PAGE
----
Blood and ice cream? More like farts and mind tricks.
British screenwriters and actors Simon Pegg and Nick Frost have made a name for themselves penning films that lampoon generic conventions. The concept worked well in 2004’s Shaun of the Dead — a blend between a romantic comedy and a zombie flick — and the cop film Hot Fuzz (2007). But while their newest release, Paul, offers their characteristic British spin on Hollywood’s formulaic stories, the film is hardly as focused or refined as its predecessors.
Paul details the exploits of two stereotypical English geeks, Graeme Willie (Pegg, playing a character whose name is a dick joke from across the pond) and Clive Gollings (Frost). Coming back from Comic–Con in San Diego, the two meet up with a coterie of caricatured backwoods Americans before running into the titular Paul, a CGI alien voiced on–point by Seth Rogen.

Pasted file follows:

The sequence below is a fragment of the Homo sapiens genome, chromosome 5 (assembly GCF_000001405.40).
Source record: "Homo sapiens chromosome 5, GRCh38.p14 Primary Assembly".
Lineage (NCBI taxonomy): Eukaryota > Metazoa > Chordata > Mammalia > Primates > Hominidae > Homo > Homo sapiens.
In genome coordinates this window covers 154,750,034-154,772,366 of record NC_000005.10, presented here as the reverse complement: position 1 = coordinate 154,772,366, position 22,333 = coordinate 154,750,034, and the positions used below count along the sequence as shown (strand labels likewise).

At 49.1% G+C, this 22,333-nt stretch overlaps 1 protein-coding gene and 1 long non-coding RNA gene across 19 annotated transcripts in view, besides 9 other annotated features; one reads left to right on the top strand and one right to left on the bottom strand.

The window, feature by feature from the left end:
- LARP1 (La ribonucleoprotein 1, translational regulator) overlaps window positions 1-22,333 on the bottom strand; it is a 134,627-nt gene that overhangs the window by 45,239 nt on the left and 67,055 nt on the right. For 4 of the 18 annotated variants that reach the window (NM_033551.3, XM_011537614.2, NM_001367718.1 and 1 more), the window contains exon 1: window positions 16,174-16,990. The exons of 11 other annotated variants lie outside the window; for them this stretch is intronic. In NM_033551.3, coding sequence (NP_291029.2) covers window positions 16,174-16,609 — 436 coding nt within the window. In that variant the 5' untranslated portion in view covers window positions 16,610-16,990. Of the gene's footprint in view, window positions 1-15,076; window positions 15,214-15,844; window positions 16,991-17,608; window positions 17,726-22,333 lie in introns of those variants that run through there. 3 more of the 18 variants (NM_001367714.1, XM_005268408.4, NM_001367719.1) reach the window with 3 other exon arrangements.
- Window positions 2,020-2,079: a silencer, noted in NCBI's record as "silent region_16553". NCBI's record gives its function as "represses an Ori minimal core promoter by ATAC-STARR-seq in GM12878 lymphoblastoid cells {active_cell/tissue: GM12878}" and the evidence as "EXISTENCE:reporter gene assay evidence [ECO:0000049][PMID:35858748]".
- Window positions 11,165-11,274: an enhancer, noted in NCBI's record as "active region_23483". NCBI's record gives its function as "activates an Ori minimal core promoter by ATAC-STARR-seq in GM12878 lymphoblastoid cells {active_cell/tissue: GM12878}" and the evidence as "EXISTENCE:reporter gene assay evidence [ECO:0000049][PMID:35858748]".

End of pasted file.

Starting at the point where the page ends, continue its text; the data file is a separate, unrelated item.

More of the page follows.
While the foundations of the plot are based solidly upon ET and the stoner genre, there are some mildly surprising turns, most of which will shock the inebriated but bore the sober crowd. The Brits pick up the alien and go on the lam from a professional, foul–mouthed FBI agent, all while finding a love interest on the way. Paul contains some impressive cameos through its run, and they are interspersed well throughout the film’s 104 minutes to keep audiences interested.
Barring the predictable plot, Paul is by no means a bad comedy. It just doesn’t meet the expectations sets set by Shaun and Hot Fuzz — a failure that may be attributed to the substitution of Pegg and Frost’s usual directing partner, Edgar Wright, with Superbad and Adventureland helmer Greg Mottola. The writing also exhibits a heavy influence from recent American comedies, with considerably more bathroom humor scattered amongst Pegg and Frost’s dry wit.
The true value of Paul comes from its spot–on parody of the sci–fi genre, boosted by clever references that come to a peak in the movie’s final moments. Although it may not be as deftly scripted or filmed as Pegg and Frost’s prior work, Paul presents a silly and occasionally charming comedy that will please audiences beyond Comic–Con’s geeks and nerds.
Directed by: Greg Mottola
Starring: Simon Pegg, Nick Frost, Mia Stallard
Rated R, 104 min.